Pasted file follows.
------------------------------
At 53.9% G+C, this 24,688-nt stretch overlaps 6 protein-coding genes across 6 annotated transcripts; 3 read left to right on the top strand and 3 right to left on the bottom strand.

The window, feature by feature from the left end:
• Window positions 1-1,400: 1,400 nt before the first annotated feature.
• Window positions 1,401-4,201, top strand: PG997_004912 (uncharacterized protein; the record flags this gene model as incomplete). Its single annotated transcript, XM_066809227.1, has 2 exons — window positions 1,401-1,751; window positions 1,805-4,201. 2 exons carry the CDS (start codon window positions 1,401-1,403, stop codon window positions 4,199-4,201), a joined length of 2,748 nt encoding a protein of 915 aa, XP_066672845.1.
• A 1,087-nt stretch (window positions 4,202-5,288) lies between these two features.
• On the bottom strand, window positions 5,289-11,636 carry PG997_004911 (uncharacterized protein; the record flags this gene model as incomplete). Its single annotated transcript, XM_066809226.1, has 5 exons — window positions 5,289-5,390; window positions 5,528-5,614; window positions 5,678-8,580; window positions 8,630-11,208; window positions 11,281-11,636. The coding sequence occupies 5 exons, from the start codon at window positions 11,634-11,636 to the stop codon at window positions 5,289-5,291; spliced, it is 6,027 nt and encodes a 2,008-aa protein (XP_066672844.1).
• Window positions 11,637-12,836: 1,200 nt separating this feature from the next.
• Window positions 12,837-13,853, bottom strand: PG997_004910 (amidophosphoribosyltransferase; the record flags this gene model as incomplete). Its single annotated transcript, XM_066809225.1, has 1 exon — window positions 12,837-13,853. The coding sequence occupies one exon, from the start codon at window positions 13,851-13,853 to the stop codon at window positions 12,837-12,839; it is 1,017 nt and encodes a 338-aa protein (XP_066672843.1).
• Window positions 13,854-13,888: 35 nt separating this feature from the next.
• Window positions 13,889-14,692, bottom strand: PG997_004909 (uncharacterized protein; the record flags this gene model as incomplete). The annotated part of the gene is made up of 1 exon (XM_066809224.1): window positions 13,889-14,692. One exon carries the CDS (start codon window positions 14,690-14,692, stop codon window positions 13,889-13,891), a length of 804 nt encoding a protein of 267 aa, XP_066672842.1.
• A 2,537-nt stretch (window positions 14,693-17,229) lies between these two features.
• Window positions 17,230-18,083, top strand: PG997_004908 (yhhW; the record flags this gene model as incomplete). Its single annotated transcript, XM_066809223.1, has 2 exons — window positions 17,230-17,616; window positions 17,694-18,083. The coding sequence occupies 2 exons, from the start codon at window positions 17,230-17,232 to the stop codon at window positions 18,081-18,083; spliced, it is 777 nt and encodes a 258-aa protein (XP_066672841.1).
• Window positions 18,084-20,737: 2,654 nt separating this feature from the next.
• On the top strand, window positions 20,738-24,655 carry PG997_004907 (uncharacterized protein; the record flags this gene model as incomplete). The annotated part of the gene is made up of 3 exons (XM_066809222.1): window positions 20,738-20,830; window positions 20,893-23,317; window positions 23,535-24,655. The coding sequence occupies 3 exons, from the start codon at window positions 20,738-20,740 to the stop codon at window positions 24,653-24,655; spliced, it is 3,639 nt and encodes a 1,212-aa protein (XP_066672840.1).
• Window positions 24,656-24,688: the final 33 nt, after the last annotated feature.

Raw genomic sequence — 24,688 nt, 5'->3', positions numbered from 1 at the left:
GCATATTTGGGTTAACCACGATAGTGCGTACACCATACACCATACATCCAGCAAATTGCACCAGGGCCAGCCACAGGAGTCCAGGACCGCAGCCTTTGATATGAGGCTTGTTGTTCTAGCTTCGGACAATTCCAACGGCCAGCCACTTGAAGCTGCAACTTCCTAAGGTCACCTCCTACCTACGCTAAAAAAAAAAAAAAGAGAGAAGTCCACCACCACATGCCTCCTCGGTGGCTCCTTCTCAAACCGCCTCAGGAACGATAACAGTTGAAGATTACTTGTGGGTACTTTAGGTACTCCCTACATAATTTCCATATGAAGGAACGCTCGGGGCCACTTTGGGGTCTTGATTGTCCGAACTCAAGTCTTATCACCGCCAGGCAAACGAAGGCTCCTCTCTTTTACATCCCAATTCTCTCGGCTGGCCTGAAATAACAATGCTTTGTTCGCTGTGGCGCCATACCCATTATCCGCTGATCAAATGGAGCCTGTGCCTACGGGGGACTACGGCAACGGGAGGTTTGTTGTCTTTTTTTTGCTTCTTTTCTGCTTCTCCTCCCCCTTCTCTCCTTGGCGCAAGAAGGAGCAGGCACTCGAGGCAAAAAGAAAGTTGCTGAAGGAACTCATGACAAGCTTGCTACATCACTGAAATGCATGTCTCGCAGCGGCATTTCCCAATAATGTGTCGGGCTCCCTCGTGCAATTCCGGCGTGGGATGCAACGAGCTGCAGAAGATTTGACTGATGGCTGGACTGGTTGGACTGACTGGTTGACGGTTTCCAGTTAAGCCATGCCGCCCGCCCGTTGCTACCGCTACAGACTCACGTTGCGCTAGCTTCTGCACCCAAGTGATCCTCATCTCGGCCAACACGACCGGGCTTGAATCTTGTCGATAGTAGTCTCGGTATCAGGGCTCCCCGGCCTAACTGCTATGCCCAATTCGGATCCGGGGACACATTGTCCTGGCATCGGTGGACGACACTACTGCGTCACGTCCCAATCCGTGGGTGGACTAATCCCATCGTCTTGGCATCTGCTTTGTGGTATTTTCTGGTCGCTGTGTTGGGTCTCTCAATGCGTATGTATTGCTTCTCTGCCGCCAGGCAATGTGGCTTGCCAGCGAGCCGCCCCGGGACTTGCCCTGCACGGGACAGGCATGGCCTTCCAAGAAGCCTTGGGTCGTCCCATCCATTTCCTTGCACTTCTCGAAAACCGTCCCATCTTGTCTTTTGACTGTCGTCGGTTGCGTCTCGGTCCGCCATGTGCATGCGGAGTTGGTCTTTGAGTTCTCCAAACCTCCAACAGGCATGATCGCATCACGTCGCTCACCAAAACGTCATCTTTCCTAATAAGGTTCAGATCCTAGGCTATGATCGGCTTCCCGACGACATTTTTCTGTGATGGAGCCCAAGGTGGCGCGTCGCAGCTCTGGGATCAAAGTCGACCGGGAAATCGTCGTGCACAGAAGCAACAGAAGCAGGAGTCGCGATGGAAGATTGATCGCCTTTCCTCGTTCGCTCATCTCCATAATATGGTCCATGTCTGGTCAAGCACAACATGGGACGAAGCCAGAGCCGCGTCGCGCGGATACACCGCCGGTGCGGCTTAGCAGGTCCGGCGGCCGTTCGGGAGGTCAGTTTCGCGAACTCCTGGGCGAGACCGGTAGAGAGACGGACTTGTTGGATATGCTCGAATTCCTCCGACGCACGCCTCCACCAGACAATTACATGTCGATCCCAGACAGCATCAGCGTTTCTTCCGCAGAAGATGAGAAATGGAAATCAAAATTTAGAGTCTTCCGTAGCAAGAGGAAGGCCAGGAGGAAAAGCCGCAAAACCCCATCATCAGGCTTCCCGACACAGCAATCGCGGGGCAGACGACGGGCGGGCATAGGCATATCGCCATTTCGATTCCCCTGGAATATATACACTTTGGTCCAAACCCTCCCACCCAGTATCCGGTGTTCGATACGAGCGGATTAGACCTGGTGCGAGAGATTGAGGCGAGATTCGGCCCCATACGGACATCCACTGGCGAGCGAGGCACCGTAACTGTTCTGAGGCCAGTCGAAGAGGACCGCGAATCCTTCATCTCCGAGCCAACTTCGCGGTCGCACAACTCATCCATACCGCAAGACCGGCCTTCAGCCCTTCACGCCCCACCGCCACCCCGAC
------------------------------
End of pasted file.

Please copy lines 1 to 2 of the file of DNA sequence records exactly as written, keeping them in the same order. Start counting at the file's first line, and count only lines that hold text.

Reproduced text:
At 53.9% G+C, this 24,688-nt stretch overlaps 6 protein-coding genes across 6 annotated transcripts; 3 read left to right on the top strand and 3 right to left on the bottom strand.

The window, feature by feature from the left end: